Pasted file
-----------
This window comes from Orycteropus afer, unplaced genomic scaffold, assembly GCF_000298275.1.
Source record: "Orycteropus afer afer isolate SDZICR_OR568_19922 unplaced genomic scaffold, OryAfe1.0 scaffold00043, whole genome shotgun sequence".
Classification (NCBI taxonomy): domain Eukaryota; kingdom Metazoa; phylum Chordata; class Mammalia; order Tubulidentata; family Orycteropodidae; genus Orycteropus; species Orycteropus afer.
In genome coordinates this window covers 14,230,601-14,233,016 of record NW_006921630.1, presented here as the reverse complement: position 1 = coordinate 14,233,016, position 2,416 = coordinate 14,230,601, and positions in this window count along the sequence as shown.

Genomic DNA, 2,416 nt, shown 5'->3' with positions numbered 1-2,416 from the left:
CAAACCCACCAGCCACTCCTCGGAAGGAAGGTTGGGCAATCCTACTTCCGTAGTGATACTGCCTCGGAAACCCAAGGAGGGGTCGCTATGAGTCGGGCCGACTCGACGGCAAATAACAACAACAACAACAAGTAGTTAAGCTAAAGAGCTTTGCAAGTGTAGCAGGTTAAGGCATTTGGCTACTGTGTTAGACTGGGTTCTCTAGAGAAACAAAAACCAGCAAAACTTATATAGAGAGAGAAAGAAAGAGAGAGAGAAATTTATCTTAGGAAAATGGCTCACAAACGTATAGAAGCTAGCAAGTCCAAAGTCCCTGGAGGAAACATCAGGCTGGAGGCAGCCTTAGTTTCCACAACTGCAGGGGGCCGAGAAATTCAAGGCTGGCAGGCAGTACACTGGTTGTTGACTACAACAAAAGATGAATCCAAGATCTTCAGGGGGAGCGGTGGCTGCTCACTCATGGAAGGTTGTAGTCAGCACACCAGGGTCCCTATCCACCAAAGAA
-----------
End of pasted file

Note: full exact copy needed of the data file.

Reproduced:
This window comes from Orycteropus afer, unplaced genomic scaffold, assembly GCF_000298275.1.
Source record: "Orycteropus afer afer isolate SDZICR_OR568_19922 unplaced genomic scaffold, OryAfe1.0 scaffold00043, whole genome shotgun sequence".
Classification (NCBI taxonomy): domain Eukaryota; kingdom Metazoa; phylum Chordata; class Mammalia; order Tubulidentata; family Orycteropodidae; genus Orycteropus; species Orycteropus afer.
In genome coordinates this window covers 14,230,601-14,233,016 of record NW_006921630.1, presented here as the reverse complement: position 1 = coordinate 14,233,016, position 2,416 = coordinate 14,230,601, and positions in this window count along the sequence as shown.

Genomic DNA, 2,416 nt, shown 5'->3' with positions numbered 1-2,416 from the left:
CAAACCCACCAGCCACTCCTCGGAAGGAAGGTTGGGCAATCCTACTTCCGTAGTGATACTGCCTCGGAAACCCAAGGAGGGGTCGCTATGAGTCGGGCCGACTCGACGGCAAATAACAACAACAACAACAAGTAGTTAAGCTAAAGAGCTTTGCAAGTGTAGCAGGTTAAGGCATTTGGCTACTGTGTTAGACTGGGTTCTCTAGAGAAACAAAAACCAGCAAAACTTATATAGAGAGAGAAAGAAAGAGAGAGAGAAATTTATCTTAGGAAAATGGCTCACAAACGTATAGAAGCTAGCAAGTCCAAAGTCCCTGGAGGAAACATCAGGCTGGAGGCAGCCTTAGTTTCCACAACTGCAGGGGGCCGAGAAATTCAAGGCTGGCAGGCAGTACACTGGTTGTTGACTACAACAAAAGATGAATCCAAGATCTTCAGGGGGAGCGGTGGCTGCTCACTCATGGAAGGTTGTAGTCAGCACACCAGGGTCCCTATCCACCAAAGAA